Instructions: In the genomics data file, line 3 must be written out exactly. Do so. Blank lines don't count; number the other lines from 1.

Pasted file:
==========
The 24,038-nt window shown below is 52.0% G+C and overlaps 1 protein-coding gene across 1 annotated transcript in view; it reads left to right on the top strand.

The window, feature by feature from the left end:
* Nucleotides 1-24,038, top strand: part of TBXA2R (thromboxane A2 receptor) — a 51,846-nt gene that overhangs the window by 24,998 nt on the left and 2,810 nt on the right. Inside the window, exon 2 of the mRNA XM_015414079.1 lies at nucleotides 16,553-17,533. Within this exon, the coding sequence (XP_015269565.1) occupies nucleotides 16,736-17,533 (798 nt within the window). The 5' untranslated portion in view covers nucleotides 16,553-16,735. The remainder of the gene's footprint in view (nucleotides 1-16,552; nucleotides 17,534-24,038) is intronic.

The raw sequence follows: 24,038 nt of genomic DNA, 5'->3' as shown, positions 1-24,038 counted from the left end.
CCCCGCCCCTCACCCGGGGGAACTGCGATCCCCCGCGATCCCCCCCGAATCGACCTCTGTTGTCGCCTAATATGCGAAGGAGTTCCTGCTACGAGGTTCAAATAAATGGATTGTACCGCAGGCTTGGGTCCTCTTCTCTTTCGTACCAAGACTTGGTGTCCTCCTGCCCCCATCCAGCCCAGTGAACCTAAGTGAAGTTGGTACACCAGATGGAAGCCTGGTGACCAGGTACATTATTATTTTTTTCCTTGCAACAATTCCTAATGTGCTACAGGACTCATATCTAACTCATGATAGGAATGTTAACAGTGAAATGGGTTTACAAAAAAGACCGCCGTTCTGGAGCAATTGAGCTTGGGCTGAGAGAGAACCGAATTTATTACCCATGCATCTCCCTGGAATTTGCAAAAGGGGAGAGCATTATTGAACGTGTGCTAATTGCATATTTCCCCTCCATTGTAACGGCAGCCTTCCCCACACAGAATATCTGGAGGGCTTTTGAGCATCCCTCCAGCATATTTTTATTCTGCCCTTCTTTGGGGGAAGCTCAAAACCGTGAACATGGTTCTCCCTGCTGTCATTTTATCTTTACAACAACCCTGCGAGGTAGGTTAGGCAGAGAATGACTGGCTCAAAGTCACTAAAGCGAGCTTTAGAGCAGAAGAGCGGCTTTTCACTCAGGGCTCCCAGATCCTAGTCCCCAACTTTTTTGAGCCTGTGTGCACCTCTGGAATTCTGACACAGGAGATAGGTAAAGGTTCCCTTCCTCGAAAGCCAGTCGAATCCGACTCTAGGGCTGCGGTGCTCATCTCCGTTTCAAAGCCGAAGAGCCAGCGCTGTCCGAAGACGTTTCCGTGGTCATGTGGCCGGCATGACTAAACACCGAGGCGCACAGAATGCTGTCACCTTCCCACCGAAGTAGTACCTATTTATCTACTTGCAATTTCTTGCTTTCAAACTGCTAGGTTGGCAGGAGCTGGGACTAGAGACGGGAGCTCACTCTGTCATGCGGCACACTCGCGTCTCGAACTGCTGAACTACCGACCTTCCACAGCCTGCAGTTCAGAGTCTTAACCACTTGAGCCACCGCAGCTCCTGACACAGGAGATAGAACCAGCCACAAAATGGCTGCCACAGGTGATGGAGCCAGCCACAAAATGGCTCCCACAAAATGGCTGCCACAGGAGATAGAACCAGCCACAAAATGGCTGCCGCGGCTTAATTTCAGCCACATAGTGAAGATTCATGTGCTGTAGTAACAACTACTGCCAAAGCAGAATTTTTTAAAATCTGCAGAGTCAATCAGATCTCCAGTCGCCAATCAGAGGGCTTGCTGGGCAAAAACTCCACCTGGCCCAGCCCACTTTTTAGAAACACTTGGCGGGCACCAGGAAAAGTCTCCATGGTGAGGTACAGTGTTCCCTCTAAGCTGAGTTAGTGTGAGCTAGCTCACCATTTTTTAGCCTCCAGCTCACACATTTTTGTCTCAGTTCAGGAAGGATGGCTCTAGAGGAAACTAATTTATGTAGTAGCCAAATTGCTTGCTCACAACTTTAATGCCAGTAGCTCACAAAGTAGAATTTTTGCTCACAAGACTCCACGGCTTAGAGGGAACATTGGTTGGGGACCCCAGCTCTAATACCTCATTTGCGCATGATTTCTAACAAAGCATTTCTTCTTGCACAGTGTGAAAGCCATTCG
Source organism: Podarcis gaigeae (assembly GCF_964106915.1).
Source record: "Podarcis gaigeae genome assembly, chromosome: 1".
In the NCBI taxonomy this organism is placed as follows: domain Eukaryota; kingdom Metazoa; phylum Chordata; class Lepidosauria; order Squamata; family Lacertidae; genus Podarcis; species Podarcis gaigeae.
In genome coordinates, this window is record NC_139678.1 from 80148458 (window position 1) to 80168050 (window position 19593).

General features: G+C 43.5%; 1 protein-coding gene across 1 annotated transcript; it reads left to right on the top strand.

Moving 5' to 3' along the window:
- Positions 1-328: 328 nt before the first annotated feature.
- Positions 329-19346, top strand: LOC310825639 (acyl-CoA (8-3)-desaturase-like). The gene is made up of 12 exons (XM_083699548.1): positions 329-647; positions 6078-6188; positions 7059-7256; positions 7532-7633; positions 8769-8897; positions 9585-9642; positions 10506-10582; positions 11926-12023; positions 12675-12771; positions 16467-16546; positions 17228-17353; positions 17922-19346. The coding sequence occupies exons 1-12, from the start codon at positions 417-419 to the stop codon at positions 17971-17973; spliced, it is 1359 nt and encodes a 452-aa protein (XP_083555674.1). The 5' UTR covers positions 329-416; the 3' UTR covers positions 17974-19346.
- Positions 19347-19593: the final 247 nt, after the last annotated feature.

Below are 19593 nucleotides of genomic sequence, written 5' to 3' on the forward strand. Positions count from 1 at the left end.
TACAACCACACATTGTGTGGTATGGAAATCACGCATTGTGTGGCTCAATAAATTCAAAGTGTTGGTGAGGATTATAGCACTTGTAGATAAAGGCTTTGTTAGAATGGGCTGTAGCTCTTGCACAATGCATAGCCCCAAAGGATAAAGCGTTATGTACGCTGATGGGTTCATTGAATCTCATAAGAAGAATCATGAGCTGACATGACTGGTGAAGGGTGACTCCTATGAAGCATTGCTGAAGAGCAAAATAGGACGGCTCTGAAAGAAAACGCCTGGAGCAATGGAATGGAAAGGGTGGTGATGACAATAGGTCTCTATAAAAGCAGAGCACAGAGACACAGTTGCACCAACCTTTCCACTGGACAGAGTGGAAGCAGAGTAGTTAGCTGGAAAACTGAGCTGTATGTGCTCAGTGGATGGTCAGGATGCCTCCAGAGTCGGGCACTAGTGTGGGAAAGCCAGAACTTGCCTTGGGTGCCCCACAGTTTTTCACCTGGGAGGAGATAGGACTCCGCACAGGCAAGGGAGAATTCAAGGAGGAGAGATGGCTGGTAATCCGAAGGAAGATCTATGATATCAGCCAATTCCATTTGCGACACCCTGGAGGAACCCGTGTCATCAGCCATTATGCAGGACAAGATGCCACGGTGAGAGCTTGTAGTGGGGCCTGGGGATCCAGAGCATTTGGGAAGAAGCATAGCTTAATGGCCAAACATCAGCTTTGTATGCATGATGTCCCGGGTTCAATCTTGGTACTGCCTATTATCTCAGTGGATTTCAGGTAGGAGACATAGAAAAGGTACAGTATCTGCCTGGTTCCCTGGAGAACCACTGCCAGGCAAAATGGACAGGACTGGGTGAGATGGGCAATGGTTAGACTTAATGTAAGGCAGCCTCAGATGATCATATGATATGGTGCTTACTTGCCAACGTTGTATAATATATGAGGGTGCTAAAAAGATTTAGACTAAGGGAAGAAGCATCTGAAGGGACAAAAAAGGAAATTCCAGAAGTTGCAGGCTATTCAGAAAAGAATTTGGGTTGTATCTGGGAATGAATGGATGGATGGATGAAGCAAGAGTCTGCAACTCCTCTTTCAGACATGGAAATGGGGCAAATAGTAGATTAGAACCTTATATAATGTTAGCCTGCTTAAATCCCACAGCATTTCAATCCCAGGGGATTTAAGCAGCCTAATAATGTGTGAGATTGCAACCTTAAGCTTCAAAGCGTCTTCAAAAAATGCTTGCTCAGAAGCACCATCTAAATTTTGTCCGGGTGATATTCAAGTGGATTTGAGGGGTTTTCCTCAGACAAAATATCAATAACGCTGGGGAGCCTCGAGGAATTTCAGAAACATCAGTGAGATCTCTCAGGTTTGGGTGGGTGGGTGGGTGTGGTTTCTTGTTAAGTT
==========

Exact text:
* Nucleotides 1-24,038, top strand: part of TBXA2R (thromboxane A2 receptor) — a 51,846-nt gene that overhangs the window by 24,998 nt on the left and 2,810 nt on the right. Inside the window, exon 2 of the mRNA XM_015414079.1 lies at nucleotides 16,553-17,533. Within this exon, the coding sequence (XP_015269565.1) occupies nucleotides 16,736-17,533 (798 nt within the window). The 5' untranslated portion in view covers nucleotides 16,553-16,735. The remainder of the gene's footprint in view (nucleotides 1-16,552; nucleotides 17,534-24,038) is intronic.